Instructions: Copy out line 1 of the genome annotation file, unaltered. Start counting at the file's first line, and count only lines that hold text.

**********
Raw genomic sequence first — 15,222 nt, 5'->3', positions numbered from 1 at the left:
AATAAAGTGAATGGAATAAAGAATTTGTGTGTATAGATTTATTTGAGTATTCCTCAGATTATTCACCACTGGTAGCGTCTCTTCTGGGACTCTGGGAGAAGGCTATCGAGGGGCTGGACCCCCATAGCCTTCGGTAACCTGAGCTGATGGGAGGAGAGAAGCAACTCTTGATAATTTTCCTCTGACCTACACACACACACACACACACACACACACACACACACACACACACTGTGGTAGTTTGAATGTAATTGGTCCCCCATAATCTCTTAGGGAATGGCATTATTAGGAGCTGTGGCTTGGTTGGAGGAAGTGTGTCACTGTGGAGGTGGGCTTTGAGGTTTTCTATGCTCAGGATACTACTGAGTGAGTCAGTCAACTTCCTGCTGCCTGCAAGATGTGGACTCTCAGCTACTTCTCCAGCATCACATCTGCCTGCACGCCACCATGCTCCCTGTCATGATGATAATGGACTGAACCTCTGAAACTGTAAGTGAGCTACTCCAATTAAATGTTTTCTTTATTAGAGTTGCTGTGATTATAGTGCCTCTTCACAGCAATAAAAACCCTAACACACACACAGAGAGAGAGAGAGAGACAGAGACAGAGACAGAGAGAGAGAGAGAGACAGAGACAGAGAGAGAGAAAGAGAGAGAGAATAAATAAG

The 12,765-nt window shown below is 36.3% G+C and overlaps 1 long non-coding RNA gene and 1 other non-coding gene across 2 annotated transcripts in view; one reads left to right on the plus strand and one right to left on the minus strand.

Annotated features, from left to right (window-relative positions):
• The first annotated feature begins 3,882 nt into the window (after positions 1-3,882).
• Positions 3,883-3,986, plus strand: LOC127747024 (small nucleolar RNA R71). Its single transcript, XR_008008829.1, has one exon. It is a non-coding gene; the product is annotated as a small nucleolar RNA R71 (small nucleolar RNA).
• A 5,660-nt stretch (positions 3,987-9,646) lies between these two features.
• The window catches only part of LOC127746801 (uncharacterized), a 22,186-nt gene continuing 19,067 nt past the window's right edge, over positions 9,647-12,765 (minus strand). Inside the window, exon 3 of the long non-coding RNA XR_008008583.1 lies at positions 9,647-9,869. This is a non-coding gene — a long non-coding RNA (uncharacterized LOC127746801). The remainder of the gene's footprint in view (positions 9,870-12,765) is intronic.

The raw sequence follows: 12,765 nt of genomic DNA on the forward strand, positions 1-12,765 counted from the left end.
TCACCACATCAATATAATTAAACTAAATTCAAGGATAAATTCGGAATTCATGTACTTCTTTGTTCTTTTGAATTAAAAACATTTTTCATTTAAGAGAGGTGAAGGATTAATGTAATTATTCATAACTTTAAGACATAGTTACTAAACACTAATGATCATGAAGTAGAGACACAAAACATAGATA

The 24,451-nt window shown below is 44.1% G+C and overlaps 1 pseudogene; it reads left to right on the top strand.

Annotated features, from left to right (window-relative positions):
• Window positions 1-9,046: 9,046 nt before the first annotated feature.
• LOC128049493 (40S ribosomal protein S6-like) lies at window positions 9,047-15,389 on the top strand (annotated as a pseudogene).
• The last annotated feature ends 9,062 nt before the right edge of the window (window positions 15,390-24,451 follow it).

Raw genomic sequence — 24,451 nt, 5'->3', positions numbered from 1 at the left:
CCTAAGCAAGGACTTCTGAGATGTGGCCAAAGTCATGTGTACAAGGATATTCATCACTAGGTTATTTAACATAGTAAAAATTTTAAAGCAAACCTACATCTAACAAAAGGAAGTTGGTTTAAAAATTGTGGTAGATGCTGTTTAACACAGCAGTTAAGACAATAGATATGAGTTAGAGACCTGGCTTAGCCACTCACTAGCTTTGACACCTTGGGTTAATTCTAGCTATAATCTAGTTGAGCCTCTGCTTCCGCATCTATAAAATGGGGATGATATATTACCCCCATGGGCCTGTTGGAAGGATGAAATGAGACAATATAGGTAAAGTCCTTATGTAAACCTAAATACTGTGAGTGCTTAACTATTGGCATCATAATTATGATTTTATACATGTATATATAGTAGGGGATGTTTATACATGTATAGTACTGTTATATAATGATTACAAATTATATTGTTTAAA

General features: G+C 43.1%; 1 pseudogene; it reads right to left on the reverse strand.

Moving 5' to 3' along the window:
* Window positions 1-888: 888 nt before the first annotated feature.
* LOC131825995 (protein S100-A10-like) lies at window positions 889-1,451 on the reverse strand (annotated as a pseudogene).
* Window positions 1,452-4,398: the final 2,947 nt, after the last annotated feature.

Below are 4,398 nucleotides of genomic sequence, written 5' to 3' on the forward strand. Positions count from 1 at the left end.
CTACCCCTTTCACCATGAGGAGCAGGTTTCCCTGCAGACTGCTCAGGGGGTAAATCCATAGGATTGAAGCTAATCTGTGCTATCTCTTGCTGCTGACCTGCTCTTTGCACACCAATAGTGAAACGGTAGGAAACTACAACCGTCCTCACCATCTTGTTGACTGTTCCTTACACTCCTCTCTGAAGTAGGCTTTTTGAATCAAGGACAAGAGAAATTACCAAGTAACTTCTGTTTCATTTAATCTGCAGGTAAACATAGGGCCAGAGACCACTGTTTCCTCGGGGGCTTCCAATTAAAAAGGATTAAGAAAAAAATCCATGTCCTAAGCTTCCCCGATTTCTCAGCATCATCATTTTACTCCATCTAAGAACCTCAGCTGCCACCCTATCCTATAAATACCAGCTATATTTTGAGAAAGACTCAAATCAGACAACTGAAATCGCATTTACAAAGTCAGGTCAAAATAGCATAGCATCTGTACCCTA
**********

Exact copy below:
Raw genomic sequence first — 15,222 nt, 5'->3', positions numbered from 1 at the left: